My Turkish Christmas

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In my 25 (almost 26) years of life, never have I ever spent Christmas time in another country. As for the rest of Christian-based world, Christmas means crawling back from wherever you are to your hometown, your family and the house warmed up by love and in my case a very hot fireplace.

To me, it means trying out mom’s new recipes, listening to dad’s “dad” jokes and watching Fred Clause (the anti-Christmas movie and my personal favorite of the Christmas period) with my sister on our big screen TV.

By writing this, I don’t want to brag about how my family is loving and caring, and I am aware that some families are not like that, and/or many of us don’t have families in this way.

But for me, as I am used to these customs, not being by their side for the first Christmas ever was hard. I am not a religious person at all, and this whole holiday doesn’t mean to me in a religious sense.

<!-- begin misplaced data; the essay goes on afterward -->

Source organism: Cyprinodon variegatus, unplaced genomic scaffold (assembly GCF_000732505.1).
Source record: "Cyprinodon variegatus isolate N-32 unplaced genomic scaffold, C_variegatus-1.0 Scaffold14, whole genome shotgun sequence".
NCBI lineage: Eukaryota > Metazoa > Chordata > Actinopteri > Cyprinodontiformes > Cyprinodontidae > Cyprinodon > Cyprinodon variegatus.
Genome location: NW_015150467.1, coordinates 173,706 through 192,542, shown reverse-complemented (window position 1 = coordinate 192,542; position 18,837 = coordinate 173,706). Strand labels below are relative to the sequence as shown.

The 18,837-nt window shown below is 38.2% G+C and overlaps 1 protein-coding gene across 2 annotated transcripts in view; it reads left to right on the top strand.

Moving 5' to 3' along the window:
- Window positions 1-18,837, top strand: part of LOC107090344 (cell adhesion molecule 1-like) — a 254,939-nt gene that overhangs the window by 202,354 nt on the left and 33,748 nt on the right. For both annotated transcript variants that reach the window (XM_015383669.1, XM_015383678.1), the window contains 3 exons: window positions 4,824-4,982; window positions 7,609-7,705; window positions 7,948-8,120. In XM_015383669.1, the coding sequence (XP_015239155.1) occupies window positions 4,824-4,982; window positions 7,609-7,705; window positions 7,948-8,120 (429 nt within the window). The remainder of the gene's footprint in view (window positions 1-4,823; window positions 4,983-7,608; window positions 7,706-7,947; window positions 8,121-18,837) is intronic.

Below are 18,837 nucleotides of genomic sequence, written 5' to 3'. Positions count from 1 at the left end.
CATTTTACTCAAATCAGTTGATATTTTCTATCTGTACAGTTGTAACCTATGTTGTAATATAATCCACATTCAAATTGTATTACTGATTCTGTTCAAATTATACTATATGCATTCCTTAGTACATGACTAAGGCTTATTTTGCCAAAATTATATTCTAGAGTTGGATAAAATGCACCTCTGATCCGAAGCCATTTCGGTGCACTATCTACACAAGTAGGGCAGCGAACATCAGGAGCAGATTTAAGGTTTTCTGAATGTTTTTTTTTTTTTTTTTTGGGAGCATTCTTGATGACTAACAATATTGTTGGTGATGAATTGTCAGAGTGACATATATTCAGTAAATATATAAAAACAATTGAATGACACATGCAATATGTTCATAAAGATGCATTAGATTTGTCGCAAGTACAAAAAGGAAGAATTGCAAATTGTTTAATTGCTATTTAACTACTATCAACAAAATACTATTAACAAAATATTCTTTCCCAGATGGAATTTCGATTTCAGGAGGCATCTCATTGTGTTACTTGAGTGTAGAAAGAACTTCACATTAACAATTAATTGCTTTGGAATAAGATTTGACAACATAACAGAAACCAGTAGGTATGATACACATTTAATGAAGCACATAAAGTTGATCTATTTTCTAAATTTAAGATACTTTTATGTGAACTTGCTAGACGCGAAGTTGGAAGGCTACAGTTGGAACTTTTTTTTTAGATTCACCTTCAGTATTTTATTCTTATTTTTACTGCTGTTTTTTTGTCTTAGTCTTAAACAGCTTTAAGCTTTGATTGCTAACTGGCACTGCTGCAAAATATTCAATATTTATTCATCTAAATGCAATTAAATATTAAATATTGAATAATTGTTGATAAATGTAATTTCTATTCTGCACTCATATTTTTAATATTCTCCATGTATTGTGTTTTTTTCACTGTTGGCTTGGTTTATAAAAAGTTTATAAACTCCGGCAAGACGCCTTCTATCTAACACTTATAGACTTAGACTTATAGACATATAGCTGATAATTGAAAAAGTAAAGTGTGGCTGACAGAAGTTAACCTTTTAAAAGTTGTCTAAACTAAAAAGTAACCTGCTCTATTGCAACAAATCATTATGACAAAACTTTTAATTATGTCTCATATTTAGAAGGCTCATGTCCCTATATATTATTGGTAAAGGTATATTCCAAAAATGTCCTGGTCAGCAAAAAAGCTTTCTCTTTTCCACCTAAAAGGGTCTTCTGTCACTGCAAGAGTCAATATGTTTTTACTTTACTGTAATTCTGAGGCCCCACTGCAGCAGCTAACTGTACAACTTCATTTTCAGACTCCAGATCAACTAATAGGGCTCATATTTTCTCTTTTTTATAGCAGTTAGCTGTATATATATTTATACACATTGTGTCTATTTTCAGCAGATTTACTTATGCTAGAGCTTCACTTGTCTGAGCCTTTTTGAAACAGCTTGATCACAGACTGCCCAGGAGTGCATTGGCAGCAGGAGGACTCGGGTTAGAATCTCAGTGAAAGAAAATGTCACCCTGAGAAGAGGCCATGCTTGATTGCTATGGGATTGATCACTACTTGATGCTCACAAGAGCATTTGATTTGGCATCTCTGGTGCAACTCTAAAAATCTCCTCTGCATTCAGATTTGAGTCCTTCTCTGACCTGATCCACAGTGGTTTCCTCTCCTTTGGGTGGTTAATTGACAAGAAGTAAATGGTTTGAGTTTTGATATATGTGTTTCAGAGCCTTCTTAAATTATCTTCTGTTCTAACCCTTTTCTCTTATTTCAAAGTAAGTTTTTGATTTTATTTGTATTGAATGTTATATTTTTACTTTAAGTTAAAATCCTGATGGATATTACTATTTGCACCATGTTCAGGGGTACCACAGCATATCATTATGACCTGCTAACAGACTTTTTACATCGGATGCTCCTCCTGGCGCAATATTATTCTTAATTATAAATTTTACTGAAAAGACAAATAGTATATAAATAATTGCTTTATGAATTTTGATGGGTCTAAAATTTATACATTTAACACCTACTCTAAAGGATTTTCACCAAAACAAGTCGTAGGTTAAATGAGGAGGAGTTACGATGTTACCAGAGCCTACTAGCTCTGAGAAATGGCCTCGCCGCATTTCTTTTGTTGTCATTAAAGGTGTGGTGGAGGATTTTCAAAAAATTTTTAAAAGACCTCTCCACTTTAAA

Christmas in Croatia is about family, spending time with loved ones, and recap-ing what happened in our lives since the last time we saw each other.

This time, I was waking around Izmir, trying to pretend the decorations in the Sevgi Yolu street are the Christmas ones, and that the salad in my kumpir is the Olivier salad that is a ‘must’ of every Christmas table.

How did I feel?

Like a huge transition took place, and a big change. I felt a slap of life, pushing me out of my family home’s comfort. It made me a bit colder, a bit more grown up, a bit more aware of life.

I guess this time has come, too.

About Valentina Botica

I am a 26 year-old girl from Rijeka, Croatia, a lover of Turkey who is an EVS volunteer in Izmir's Pi Youth Association. Graduated journalist with an overall enthusiasm for media. Both dog and cat person, trying to teach people what is 'teal' - my favorite color, similar to the color of Bosporus. I am a part of Erasmus Student Network and a strong believer that 'Mobility is a Lifestyle'. More about my experience in Turkey can be found on my Instagram @velntajn.

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